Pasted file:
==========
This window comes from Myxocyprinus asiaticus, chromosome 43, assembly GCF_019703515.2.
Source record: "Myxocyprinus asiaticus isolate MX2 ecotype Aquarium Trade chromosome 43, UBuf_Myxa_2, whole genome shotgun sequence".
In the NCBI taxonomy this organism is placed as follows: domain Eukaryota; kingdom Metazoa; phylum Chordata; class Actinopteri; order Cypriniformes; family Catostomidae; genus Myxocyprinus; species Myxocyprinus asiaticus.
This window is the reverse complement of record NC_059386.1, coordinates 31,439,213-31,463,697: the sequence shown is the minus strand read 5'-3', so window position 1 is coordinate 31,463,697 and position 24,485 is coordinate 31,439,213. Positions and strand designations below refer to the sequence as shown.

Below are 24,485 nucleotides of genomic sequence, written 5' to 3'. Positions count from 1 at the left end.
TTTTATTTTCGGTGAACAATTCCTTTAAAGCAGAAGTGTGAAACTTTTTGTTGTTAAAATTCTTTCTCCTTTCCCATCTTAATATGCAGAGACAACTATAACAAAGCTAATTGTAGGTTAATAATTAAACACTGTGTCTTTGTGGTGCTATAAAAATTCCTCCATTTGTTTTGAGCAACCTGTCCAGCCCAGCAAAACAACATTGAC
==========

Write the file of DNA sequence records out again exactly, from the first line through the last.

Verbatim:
This window comes from Myxocyprinus asiaticus, chromosome 43, assembly GCF_019703515.2.
Source record: "Myxocyprinus asiaticus isolate MX2 ecotype Aquarium Trade chromosome 43, UBuf_Myxa_2, whole genome shotgun sequence".
In the NCBI taxonomy this organism is placed as follows: domain Eukaryota; kingdom Metazoa; phylum Chordata; class Actinopteri; order Cypriniformes; family Catostomidae; genus Myxocyprinus; species Myxocyprinus asiaticus.
This window is the reverse complement of record NC_059386.1, coordinates 31,439,213-31,463,697: the sequence shown is the minus strand read 5'-3', so window position 1 is coordinate 31,463,697 and position 24,485 is coordinate 31,439,213. Positions and strand designations below refer to the sequence as shown.

Below are 24,485 nucleotides of genomic sequence, written 5' to 3'. Positions count from 1 at the left end.
TTTTATTTTCGGTGAACAATTCCTTTAAAGCAGAAGTGTGAAACTTTTTGTTGTTAAAATTCTTTCTCCTTTCCCATCTTAATATGCAGAGACAACTATAACAAAGCTAATTGTAGGTTAATAATTAAACACTGTGTCTTTGTGGTGCTATAAAAATTCCTCCATTTGTTTTGAGCAACCTGTCCAGCCCAGCAAAACAACATTGAC